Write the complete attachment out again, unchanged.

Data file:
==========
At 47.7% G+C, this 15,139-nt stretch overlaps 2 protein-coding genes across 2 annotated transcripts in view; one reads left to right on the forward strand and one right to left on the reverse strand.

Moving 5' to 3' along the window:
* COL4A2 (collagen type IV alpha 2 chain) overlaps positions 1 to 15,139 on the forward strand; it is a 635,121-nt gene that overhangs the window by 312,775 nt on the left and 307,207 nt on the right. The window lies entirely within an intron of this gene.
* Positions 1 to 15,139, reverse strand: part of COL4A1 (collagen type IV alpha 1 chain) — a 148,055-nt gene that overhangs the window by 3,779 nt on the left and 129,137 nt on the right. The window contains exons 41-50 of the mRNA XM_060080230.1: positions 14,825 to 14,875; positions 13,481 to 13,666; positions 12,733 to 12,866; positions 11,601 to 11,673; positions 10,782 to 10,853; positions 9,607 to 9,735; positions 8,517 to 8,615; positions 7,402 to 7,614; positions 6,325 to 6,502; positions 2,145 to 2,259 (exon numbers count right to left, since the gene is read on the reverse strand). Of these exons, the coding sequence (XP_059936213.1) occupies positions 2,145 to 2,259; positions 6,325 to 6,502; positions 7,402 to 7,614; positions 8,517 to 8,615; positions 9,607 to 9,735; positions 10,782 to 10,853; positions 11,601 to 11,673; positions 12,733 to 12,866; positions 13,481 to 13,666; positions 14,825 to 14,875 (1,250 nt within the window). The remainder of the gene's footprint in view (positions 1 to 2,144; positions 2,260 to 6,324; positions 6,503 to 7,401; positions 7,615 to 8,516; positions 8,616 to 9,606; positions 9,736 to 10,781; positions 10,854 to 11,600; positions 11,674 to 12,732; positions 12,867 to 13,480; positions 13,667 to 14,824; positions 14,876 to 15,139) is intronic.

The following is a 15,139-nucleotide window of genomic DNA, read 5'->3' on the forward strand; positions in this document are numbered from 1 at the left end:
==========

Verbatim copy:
At 47.7% G+C, this 15,139-nt stretch overlaps 2 protein-coding genes across 2 annotated transcripts in view; one reads left to right on the forward strand and one right to left on the reverse strand.

Moving 5' to 3' along the window:
* COL4A2 (collagen type IV alpha 2 chain) overlaps positions 1 to 15,139 on the forward strand; it is a 635,121-nt gene that overhangs the window by 312,775 nt on the left and 307,207 nt on the right. The window lies entirely within an intron of this gene.
* Positions 1 to 15,139, reverse strand: part of COL4A1 (collagen type IV alpha 1 chain) — a 148,055-nt gene that overhangs the window by 3,779 nt on the left and 129,137 nt on the right. The window contains exons 41-50 of the mRNA XM_060080230.1: positions 14,825 to 14,875; positions 13,481 to 13,666; positions 12,733 to 12,866; positions 11,601 to 11,673; positions 10,782 to 10,853; positions 9,607 to 9,735; positions 8,517 to 8,615; positions 7,402 to 7,614; positions 6,325 to 6,502; positions 2,145 to 2,259 (exon numbers count right to left, since the gene is read on the reverse strand). Of these exons, the coding sequence (XP_059936213.1) occupies positions 2,145 to 2,259; positions 6,325 to 6,502; positions 7,402 to 7,614; positions 8,517 to 8,615; positions 9,607 to 9,735; positions 10,782 to 10,853; positions 11,601 to 11,673; positions 12,733 to 12,866; positions 13,481 to 13,666; positions 14,825 to 14,875 (1,250 nt within the window). The remainder of the gene's footprint in view (positions 1 to 2,144; positions 2,260 to 6,324; positions 6,503 to 7,401; positions 7,615 to 8,516; positions 8,616 to 9,606; positions 9,736 to 10,781; positions 10,854 to 11,600; positions 11,674 to 12,732; positions 12,867 to 13,480; positions 13,667 to 14,824; positions 14,876 to 15,139) is intronic.

The following is a 15,139-nucleotide window of genomic DNA, read 5'->3' on the forward strand; positions in this document are numbered from 1 at the left end: